Your family features heavily in your work can you tell us why? how do they respond to your work?
From the moment I fell in love with making art I have used my family as inspiration. I guess it could be considered easy to make work about your own family but I find it can be very difficult at times. I made video piece last year, which explored the journey my family made for my paternal Grandfather funeral. It was a therapeutic experience and in some ways I wouldn’t have made the work if it weren’t for my parents encouraging me to do so. There reasoning was I took photos of him while he was alive so why wouldn’t I explore his death. A lecturer once told me that your family and home is the most beneficial to your practice. Most of my work comes from a desire to know family members who died before I was born, like my maternal Grandmother and Aunt.
My family are really supportive. My maternal Grandfather was a keen photographer, showing me how to use his first Minolta camera, which I still use today. My Father is builder by trade but in my eyes an incredible painter. They only ever question my artist endeavours when it comes to colour choice, they have self-diagnosed me as colour blind!
Can you talk a bit about the archive and your interest in this?
The archive is an obsession of mine. I feel it’s just how my mind natural works, how I perceive and organize the world around me. Photography’s strong attachment to memory and the archive is why I work within the medium. I use the archive to confront my own issues with mortality, it’s a way to reassure myself that I wont be forgotten or more importantly forget. From my undergrad research of the archive I learnt about Marianne Hirsch and her theories of ‘Postmemory’. Postmemory put simply are second hand memories. These photographs for example hold first hand memories that my Mother, Uncle and Grandparents experienced but for me are triggers to memories transferred with story telling and tellers giving me an insight to my past.
Also Patrick Pound the master of archive is just insanely clever!
This exhibition specifically refers to the practice of writing on the back of photographs which seems to be a dying tradition- can you tell us more about why you focused on this?
This is one of the ideas from this exhibition I wish to explore further. It’s sad to think in the digital age something that was once a ritual is no longer continued. I remember the first time I was looking through my family albums and just happened to turn them over and discover hidden treasures of information about the unknown relatives in the photograph, the original “tagging” at play. The information was often humorous, for example my Grandfather writing that his wife in the photo was not expecting (pregnant) again “just plain fat” a communication between client and developer. Other times the writing would bring a tear to my eye, for example the school class photo of my mother where she states “My best friend in form 1D was Susan Dennis but now is Annette Brown” Annette was mum’s best friend until she passed away suddenly a few years back and to see this declaration of friendship and love at such a young age is very moving.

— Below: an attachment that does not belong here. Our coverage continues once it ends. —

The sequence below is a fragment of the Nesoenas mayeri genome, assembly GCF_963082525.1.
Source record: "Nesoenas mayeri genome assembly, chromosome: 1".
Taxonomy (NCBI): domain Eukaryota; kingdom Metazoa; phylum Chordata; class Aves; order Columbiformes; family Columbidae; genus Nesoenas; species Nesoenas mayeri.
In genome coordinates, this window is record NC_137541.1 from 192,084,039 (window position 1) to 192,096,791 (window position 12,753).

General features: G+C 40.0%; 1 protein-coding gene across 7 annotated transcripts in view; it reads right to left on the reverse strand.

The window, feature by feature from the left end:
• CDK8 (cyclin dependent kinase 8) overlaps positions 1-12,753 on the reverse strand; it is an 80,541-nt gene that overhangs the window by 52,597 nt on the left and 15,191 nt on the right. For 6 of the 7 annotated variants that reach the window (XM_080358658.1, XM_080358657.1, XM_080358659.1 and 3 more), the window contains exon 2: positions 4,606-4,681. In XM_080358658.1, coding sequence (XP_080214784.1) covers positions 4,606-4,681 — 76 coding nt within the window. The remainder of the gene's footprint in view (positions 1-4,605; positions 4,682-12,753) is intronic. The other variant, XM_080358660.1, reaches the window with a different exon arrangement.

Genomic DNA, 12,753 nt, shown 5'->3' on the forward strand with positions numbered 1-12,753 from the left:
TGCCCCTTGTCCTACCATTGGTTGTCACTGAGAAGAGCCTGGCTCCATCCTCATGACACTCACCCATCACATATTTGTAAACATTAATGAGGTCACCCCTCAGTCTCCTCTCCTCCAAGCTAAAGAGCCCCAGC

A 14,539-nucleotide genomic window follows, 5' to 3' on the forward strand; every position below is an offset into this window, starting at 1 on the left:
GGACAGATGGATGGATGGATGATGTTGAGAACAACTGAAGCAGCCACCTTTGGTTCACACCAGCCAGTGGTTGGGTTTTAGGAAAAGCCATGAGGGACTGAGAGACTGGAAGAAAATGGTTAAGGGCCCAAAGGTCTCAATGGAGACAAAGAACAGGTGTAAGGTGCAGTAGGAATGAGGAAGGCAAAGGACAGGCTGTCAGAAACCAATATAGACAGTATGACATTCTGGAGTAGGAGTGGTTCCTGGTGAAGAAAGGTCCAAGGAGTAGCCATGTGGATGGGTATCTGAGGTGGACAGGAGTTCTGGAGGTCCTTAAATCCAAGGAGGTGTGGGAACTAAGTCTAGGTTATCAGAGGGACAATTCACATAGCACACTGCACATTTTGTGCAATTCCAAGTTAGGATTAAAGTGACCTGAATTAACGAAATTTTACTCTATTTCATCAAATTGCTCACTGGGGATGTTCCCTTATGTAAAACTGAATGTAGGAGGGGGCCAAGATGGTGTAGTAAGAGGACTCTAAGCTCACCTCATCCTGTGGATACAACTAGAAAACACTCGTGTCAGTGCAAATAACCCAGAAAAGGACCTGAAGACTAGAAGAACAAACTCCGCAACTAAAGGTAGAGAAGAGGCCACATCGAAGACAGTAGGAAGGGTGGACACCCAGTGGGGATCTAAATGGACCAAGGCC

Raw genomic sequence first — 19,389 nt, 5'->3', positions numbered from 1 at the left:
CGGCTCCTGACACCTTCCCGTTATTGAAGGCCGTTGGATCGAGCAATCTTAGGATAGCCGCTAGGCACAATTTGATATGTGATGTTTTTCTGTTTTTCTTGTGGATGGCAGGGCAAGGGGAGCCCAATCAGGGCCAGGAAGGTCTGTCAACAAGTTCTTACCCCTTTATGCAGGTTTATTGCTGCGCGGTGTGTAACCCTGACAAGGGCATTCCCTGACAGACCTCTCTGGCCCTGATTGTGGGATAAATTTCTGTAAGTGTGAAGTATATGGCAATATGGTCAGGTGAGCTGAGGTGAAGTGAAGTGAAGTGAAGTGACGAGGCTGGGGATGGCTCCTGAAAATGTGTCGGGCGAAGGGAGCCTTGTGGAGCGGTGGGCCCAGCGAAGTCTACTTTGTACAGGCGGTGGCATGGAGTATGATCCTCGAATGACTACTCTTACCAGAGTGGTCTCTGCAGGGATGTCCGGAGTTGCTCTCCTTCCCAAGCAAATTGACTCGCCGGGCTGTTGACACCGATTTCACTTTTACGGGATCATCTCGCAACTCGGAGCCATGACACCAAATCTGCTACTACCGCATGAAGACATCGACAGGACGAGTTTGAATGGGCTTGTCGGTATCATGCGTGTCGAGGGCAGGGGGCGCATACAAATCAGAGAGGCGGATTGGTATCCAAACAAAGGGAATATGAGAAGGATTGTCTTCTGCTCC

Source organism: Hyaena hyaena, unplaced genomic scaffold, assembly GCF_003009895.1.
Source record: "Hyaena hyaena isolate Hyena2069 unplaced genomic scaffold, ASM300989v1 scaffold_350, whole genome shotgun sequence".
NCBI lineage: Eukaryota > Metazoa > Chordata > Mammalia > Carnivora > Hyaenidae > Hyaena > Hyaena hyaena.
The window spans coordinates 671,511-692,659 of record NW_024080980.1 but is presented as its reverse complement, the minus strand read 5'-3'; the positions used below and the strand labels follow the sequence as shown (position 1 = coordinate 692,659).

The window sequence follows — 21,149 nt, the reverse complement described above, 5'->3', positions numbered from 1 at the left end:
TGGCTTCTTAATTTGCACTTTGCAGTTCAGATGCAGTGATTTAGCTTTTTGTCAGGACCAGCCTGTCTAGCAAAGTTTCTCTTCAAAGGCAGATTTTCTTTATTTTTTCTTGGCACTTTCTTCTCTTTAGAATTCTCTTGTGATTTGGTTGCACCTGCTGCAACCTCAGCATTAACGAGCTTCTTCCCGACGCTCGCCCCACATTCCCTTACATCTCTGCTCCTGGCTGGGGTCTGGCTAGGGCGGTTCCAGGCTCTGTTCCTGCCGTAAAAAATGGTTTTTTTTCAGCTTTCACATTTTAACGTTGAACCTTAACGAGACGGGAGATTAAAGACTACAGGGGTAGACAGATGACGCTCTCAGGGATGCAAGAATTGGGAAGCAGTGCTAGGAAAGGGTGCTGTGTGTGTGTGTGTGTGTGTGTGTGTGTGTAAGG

This is the second iteration of Years Before Me how does this project differ to the first?
The first iteration of Years Before Me was composed of 20 or so floating images hanging from a wooded structure. The space of Mailbox gave me the opportunity to look at interesting ways of framing the images of Years Before Me. The restrictions of mailboxes also meant that I had to be selective in the images that I allowed the audience to see the front and back of. The installation also incorporated some elements from my other practice, which is quilt making and embroidery. I printed photographic works on silk, making small patches.
Can you tell us about how you utilised the features of the mailbox exhibition space? How did it influence the work you created?
I was really excited to think about how I could use the surrounding stairwell space as well as the heritage Mailboxes. The Mailboxes are a work of art in themselves. Their age meant that they aesthetically worked with old photographs, they did however push me to work on a smaller scale than I usually do. The wallpapers were an idea and material that I wanted to explore for a while now and although not in my original proposal for the space, the more time I spent in there the more I saw it working. The wallpaper that is folded against the wall and floor (directly below the mailboxes) is my personal favourite of the show. The small silk patches were originally to be hung underneath the mailboxes but during install it wasn’t working, I was almost considering getting rid of the whole idea, but thanks to Dani we found the perfect space for them. They hang on either side of the buildings glass door entrance, and even though they can be easily overlooked I consider them as a little “Easter eggs” for the audience who are truly looking.
What were the challenges in creating this show?
The biggest challenge was putting all the elements together. You can be looking at your own work for so long that you loose site of what is a good outcome and what is not. I’m glad I had people at Mailbox that helped me see that.
You can see more of Lucinda’s work here